Article  PubMed  Google Scholar 

  22. Goldstein TR, et al. Family environment and suicidal ideation among bipolar youth. Arch Suicide Res. 2009;13:378–88.

    Article  PubMed  PubMed Central  Google Scholar 

  23. Jolin EM, Weller EB, Weller RA. Suicide risk factors in children and adolescents with bipolar disorder. Curr Psychiatry Rep. 2007;9:122–8.

    Article  PubMed  Google Scholar 

  24. Moor S, et al. Effects of comorbidity and early age of onset in young people with bipolar disorder on self harming behaviour and suicide attempts. J Affect Disord. 2012;136:1212–5.

    Article  PubMed  Google Scholar 

  25. Breen ME, et al. Investigating the role of early childhood abuse and HPA axis genes in suicide attempters with bipolar disorder. Psychiatr Genet. 2015;25:106–11.

    Article  CAS  PubMed  PubMed Central  Google Scholar 

  26. Kochman FJ, et al. Cyclothymic temperament as a prospective predictor of bipolarity suicidality in children and adolescents with major depressive disorder. J Affect Disord. 2005;85:181–9.

    Article  CAS  PubMed  Google Scholar 

  27. Ellis AJ, et al. Parental expressed emotion and suicidal ideation in adolescents with bipolar disorder. Psychiatry Res. 2014;216:213–6.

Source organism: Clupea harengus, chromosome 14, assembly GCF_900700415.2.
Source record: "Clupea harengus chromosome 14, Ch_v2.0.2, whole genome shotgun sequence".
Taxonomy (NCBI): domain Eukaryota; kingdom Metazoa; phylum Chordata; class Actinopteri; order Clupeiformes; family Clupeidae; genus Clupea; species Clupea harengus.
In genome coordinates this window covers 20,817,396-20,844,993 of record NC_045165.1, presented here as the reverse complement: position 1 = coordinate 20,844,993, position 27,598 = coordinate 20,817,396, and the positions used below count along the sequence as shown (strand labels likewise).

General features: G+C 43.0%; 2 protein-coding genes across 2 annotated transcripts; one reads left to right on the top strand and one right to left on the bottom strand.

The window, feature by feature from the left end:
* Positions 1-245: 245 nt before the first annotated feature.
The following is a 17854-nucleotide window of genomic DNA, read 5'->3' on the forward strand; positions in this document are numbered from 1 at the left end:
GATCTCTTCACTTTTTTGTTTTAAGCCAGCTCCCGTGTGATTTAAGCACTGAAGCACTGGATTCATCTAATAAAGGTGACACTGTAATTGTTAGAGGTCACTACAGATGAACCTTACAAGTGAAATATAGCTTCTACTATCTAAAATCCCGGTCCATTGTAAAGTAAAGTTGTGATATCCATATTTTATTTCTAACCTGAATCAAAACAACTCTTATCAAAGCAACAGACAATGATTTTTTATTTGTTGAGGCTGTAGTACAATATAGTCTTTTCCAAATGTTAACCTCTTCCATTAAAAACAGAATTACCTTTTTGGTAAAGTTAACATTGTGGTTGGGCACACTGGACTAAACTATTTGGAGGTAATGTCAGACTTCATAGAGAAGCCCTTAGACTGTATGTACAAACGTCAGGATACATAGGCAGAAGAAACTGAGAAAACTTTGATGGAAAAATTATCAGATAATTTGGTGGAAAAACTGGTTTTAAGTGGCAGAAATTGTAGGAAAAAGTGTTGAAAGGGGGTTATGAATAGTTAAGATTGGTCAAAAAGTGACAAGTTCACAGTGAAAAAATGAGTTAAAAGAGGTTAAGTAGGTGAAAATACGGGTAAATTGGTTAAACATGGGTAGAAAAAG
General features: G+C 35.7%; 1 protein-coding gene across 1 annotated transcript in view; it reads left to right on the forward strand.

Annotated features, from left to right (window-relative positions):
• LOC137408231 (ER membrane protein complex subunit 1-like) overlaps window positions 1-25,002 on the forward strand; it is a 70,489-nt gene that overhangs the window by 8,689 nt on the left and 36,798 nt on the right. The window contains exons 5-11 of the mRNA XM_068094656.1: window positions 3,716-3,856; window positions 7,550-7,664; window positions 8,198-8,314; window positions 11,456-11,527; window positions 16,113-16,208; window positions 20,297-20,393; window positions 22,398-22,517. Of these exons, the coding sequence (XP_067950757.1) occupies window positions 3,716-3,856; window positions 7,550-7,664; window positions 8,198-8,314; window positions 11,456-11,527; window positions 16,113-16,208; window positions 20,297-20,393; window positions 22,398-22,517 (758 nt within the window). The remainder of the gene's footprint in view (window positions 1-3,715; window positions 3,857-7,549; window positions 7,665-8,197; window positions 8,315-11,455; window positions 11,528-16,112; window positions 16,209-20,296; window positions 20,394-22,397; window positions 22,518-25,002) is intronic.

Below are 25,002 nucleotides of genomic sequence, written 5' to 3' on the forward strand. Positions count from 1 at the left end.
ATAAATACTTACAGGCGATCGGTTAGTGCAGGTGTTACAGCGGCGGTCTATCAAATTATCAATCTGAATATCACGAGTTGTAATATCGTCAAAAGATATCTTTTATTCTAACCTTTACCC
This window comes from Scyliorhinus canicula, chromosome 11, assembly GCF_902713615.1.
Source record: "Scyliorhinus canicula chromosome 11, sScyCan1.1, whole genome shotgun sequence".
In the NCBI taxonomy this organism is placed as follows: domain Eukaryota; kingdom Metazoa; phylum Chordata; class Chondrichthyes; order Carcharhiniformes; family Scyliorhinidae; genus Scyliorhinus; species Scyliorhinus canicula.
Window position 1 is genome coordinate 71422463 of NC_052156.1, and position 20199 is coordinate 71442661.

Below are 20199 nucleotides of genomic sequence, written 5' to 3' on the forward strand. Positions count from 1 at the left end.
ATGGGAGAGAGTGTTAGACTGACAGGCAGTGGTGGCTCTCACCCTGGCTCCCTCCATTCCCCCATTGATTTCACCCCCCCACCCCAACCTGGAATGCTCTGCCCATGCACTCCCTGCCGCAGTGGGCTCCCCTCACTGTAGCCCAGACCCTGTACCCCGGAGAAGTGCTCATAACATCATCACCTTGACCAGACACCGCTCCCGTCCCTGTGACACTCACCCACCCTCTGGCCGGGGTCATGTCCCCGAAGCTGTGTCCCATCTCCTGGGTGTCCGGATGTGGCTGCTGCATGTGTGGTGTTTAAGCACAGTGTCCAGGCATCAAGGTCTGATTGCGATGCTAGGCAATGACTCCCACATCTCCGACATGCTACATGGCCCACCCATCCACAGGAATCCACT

Article  PubMed  PubMed Central  Google Scholar 

  28. Goldstein TR, et al. Predictors of prospectively examined suicide attempts among youth with bipolar disorder. Arch Gen Psychiatry. 2012;69:1113–22.

    Article  PubMed  PubMed Central  Google Scholar 

  29. Koenders MA, et al. A network approach to bipolar symptomatology in patients with different course types. PLoS ONE. 2015;10:e0141420.

    Article  CAS  PubMed  PubMed Central  Google Scholar 

  30. Kerner B. Genetics of bipolar disorder. Appl Clin Genet. 2014;7:33–42.

    Article  CAS  PubMed  PubMed Central  Google Scholar 

  31. American Psychiatric Association (APA). Diagnostic and statistical manual of mental disorders. Arlington: American Psychiatric Association; 2014.

    Google Scholar